The Anatomy of Public Corruption

Showing posts with label Contra Costa Murders. Show all posts
Showing posts with label Contra Costa Murders. Show all posts

SFPD Officer Lester Garnier Homicide was an inside job. (1988)


On July 11, 1988, 30-year old Lester GARNIER, an off-duty San Francisco Police Officer, was found shot to death while sitting in his 1984 blue Chevrolet Corvette, which was in the parking lot of a downtown Walnut Creek store at 1295 South Main Street. The weapon used was an AMT 380 caliber semi-automatic pistol.
A fingerprint found at the homicide scene has now been identified. New technology has resulted in the fingerprint being identified as belonging to Catherine KUNTZ, date of birth May 24, 1964.


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We are now asking for the public’s assistance in providing additional information regarding Catherine KUNTZ. If you knew Catherine KUNTZ, or had any interaction with her or any of her associates we encourage you to call: 1-925-943-5868.
  • Catherine KUNTZ is originally from Scotland and has a noticeable Scottish accent. KUNTZ is tall, thin and has blond hair.
  • During the late 1980’s, Catherine KUNTZ lived in apartments in Martinez, Concord, Walnut Creek and Alameda, California. KUNTZ was also known to frequent the Oakland area.
  • KUNTZ was a known user of "crack cocaine."
  • In 1990, Catherine KUNTZ moved to Norfolk, Virginia.
  • In 1991, Catherine KUNTZ was arrested in Norfolk, Virginia for conspiracy to commit murder.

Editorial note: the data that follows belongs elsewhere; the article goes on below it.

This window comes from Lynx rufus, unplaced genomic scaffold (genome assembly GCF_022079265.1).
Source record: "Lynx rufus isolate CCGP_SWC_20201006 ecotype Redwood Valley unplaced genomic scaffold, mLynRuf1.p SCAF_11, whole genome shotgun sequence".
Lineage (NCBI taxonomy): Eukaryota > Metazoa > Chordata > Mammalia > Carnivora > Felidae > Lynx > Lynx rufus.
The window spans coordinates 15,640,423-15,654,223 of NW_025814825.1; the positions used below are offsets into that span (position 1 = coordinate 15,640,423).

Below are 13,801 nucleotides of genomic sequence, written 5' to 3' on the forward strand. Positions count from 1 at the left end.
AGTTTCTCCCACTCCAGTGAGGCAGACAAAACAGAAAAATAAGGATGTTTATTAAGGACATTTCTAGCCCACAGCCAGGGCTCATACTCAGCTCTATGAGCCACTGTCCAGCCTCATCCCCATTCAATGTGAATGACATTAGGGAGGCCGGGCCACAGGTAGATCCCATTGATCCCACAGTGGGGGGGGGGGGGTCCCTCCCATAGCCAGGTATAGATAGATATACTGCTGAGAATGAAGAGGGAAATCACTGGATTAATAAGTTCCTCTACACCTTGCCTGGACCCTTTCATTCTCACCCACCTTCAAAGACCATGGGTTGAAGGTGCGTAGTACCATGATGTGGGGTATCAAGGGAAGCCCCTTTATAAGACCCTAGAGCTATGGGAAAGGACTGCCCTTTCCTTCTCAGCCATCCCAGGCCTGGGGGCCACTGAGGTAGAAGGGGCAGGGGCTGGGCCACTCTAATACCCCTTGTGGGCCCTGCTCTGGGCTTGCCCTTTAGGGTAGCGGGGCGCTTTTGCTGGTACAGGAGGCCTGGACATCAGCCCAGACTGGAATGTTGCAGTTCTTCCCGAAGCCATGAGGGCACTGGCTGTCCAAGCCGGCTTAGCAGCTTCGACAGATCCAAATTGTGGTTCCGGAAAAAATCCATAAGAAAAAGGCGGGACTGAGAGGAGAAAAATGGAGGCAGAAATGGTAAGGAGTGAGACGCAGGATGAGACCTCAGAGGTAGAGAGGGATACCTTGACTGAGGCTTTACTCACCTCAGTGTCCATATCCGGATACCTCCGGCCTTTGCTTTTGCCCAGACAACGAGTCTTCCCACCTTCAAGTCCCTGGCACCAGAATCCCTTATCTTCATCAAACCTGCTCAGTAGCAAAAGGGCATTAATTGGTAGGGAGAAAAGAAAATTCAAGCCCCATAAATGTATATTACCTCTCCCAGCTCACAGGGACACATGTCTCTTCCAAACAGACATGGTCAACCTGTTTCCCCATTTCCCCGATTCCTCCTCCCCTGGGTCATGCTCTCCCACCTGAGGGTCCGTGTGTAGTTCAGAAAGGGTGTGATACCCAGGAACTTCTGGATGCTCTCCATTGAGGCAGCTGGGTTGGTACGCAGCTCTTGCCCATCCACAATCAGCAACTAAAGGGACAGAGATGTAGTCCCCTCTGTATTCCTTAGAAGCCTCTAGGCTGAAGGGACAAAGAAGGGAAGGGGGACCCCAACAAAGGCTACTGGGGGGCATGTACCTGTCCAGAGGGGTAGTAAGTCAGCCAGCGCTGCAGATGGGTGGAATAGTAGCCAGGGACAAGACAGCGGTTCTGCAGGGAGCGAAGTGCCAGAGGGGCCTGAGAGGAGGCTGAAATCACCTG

• Most recently, Catherine KUNTZ lived in various cities in the state of Florida.
  • Catherine KUNTZ has also used the last names of "OVEREND" and "WISE." Additionally, Catherine KUNTZ has used the nickname "Scotty."
The City and County of San Francisco has offered a reward of $250,000 for any information that leads to the arrest and prosecution of the person(s) responsible for the murder of Officer Lester GARNIER.


Combining the two REITs will result in an entity that will have warehouse and distribution centers valued at $21 billion.

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Catellus to Be Bought by ProLogis

Combining the two REITs will result in an entity that will have warehouse and distribution centers valued at $21 billion.

June 07, 2005|Roger Vincent | Times Staff Writer

Catellus Development Corp., one of California's largest private landowners thanks to a lineage that dates to the earliest days of railroads in the West, has agreed to be sold for $3.6 billion in cash and stock to warehouse and distribution giant ProLogis.

Both companies are real estate investment trusts that develop and operate industrial properties. Catellus also owns Union Station in Los Angeles and a portion of the residential and office development at Mission Bay in San Francisco.

ProLogis will continue to develop Catellus' properties, including Kaiser Commerce Center, a 588-acre former Kaiser steel mill in San Bernardino County near truck routes that serve the ports of Los Angeles and Long Beach. Catellus also is constructing office buildings at Los Angeles Air Force Base in El Segundo with Kearney Real Estate Co.

Under terms of the deal, ProLogis would pay $33.81 a share, a 16% premium over Catellus' closing price Friday, or 0.822 share of ProLogis for each Catellus share. The total value of the deal is $4.9 billion including debt, the companies said, and marks the biggest U.S. real estate acquisition of 2005.
The announcement drove Catellus' shares up $3.75, or 13%, on Monday to $32.99. ProLogis' shares fell $1.26 to $40.11.

The combined company would have more than 350 million square feet of warehouse and distribution centers valued at $21 billion.